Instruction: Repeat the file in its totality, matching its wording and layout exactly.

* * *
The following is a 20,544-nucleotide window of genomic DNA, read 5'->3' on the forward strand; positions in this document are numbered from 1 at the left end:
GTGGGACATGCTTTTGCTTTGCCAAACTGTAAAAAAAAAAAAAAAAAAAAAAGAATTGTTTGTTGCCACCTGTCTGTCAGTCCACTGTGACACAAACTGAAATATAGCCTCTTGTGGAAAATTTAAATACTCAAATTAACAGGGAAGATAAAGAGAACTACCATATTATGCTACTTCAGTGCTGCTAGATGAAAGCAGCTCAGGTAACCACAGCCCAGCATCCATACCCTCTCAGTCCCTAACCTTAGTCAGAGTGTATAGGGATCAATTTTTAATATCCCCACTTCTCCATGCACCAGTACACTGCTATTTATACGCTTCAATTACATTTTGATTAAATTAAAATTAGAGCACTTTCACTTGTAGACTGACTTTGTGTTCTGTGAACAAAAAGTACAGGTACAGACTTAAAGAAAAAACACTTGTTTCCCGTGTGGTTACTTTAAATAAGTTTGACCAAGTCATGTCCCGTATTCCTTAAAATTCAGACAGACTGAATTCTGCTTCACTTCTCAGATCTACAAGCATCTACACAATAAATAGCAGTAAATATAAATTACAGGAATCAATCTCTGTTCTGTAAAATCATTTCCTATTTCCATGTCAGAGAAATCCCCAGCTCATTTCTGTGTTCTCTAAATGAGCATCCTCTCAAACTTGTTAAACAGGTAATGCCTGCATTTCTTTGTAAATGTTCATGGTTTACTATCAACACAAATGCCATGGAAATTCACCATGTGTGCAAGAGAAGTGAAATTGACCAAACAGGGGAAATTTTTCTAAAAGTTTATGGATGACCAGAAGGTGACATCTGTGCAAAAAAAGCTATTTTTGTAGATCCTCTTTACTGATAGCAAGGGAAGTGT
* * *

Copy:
The following is a 20,544-nucleotide window of genomic DNA, read 5'->3' on the forward strand; positions in this document are numbered from 1 at the left end:
GTGGGACATGCTTTTGCTTTGCCAAACTGTAAAAAAAAAAAAAAAAAAAAAAGAATTGTTTGTTGCCACCTGTCTGTCAGTCCACTGTGACACAAACTGAAATATAGCCTCTTGTGGAAAATTTAAATACTCAAATTAACAGGGAAGATAAAGAGAACTACCATATTATGCTACTTCAGTGCTGCTAGATGAAAGCAGCTCAGGTAACCACAGCCCAGCATCCATACCCTCTCAGTCCCTAACCTTAGTCAGAGTGTATAGGGATCAATTTTTAATATCCCCACTTCTCCATGCACCAGTACACTGCTATTTATACGCTTCAATTACATTTTGATTAAATTAAAATTAGAGCACTTTCACTTGTAGACTGACTTTGTGTTCTGTGAACAAAAAGTACAGGTACAGACTTAAAGAAAAAACACTTGTTTCCCGTGTGGTTACTTTAAATAAGTTTGACCAAGTCATGTCCCGTATTCCTTAAAATTCAGACAGACTGAATTCTGCTTCACTTCTCAGATCTACAAGCATCTACACAATAAATAGCAGTAAATATAAATTACAGGAATCAATCTCTGTTCTGTAAAATCATTTCCTATTTCCATGTCAGAGAAATCCCCAGCTCATTTCTGTGTTCTCTAAATGAGCATCCTCTCAAACTTGTTAAACAGGTAATGCCTGCATTTCTTTGTAAATGTTCATGGTTTACTATCAACACAAATGCCATGGAAATTCACCATGTGTGCAAGAGAAGTGAAATTGACCAAACAGGGGAAATTTTTCTAAAAGTTTATGGATGACCAGAAGGTGACATCTGTGCAAAAAAAGCTATTTTTGTAGATCCTCTTTACTGATAGCAAGGGAAGTGT